Songwriters: Shane McAnally, Joan Osborne, Trevor Rosen
At this point, it’s almost hard to believe that just a few short years ago, Chris Young was a cowboy-hatted Nashville Star alum struggling to get airplay with singles that were generally solid, but ‘too country’ for the market. Fast forward to 2012, and “Gettin’ You Home (The Black Dress Song)” has long since gained him admittance into the instant add club, and he has become a reliable hitmaker who continues to make country radio a little more listenable one steel-laden hit single at a time.
Though his song material has at times failed him, the title track and current single from his album Neon finds that rich neotraditional country voice sounding better than ever. Young tackles the song’s verses with appealing subtlety, and then pours himself full-on into the chorus with a quiet intensity, while backed with fiddle and steel that just sounds pure country delicious.
Complementing the beautiful production arrangement and Young’s committed vocal performance, songwriters Shane McAnally, Joan Osborne, and Trevor Rosen provide a solid set of lyrics to complete the trifecta. The lyrics combine imagery of Wyoming skies and Santa Fe sunsets with a few clever turns of phrase here and there, all without compromising the natural ease of flow. It all leads to a familiar everyman destination that has been the setting of many a classic country song – the honky-tonk. All the while, little details in the chorus place the listener right in the midst of the scene, with “a little Johnny Lee” playing on the jukebox in the corner.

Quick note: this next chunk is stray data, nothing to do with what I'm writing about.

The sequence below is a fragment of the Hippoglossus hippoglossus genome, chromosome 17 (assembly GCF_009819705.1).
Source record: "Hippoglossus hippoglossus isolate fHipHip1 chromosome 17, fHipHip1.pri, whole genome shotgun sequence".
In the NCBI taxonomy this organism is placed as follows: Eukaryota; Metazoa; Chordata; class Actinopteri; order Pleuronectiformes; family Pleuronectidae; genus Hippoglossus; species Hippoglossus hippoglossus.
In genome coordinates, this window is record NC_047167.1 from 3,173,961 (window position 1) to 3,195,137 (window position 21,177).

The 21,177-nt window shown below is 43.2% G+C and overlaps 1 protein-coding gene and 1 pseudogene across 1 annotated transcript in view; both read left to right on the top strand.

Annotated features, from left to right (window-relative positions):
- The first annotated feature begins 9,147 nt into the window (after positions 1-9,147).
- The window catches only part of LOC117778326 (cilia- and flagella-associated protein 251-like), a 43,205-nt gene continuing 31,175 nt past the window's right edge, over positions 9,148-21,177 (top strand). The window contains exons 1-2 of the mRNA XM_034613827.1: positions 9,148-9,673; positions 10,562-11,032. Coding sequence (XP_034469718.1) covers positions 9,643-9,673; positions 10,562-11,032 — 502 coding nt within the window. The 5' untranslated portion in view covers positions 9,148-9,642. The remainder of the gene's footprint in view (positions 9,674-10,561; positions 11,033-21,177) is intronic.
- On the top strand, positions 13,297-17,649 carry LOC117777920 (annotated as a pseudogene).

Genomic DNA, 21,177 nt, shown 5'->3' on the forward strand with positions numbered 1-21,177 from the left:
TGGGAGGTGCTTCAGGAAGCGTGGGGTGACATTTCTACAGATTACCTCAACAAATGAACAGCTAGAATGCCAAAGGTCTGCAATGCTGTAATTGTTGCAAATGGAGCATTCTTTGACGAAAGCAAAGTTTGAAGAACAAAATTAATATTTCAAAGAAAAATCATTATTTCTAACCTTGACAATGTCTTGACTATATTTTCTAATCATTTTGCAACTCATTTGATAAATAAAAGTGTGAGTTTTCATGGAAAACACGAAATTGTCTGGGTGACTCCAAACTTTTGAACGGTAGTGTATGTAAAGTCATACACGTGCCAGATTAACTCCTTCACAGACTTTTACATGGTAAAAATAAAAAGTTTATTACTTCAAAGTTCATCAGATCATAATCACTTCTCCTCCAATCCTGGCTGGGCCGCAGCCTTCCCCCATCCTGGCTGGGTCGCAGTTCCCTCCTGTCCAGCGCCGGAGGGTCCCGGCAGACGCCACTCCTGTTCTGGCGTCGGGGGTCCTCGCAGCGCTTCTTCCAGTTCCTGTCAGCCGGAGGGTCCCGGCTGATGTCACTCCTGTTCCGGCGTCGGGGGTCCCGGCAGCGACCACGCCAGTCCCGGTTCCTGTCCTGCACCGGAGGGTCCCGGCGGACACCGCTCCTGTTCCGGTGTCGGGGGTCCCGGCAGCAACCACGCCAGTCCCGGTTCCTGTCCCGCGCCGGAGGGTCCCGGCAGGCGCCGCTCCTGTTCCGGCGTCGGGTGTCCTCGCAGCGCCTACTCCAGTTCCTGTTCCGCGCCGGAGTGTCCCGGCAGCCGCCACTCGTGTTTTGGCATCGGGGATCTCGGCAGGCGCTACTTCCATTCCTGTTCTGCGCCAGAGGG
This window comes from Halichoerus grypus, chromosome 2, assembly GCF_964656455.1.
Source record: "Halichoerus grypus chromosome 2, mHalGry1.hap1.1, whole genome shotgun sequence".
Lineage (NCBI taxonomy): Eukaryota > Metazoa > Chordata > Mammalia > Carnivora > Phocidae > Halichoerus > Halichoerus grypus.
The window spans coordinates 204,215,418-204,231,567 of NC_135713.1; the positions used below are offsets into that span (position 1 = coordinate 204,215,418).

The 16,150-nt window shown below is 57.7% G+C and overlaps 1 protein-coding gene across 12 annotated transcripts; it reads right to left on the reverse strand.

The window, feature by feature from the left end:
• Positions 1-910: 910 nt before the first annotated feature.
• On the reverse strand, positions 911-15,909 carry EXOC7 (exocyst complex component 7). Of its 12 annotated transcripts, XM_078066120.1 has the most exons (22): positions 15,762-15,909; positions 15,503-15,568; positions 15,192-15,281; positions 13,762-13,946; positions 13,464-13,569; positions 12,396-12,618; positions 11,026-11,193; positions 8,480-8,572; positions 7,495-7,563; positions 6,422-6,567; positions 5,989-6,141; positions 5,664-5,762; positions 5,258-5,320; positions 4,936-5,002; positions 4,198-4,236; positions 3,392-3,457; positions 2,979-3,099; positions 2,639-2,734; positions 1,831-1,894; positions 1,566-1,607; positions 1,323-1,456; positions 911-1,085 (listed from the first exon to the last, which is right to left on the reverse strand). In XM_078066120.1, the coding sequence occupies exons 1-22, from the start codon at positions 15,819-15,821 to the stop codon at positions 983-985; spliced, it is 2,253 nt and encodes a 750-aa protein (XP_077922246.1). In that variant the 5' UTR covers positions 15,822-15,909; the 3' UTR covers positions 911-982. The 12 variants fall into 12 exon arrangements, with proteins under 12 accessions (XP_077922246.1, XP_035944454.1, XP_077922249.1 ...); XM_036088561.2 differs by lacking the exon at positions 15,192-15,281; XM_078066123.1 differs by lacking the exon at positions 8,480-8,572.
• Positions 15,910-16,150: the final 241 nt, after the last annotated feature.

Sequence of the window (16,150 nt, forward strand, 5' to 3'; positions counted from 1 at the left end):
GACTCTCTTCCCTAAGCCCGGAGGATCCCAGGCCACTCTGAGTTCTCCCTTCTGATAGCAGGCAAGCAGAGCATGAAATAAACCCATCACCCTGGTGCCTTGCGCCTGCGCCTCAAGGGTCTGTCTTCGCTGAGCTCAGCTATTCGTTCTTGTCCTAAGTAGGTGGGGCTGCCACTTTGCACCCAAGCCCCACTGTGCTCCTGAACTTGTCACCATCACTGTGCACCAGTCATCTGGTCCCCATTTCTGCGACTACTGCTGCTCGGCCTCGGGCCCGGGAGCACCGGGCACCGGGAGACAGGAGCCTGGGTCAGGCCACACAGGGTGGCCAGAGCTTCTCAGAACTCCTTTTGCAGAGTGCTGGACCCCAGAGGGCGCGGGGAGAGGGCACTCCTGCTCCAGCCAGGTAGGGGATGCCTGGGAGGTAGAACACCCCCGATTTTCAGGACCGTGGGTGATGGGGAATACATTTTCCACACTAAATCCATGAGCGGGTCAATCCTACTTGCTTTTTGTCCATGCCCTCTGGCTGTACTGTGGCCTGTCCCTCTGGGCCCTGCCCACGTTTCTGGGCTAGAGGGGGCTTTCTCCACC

With a contemporary spin on a classic country theme, and a melody that wouldn’t sound out-of-place during the glory days of the nineties, “Neon” sounds worthy of neotrad stalwarts such as George Strait and Alan Jackson, with a dash of Clay Walker thrown in for good measure. Thus, “Neon” turns out a most refreshing, invigorating slice of contemporary country music in all its rich, twangy glory, making it arguably Young’s finest single to date. If country radio retains any amount of good taste, this single should follow its predecessors right up the charts.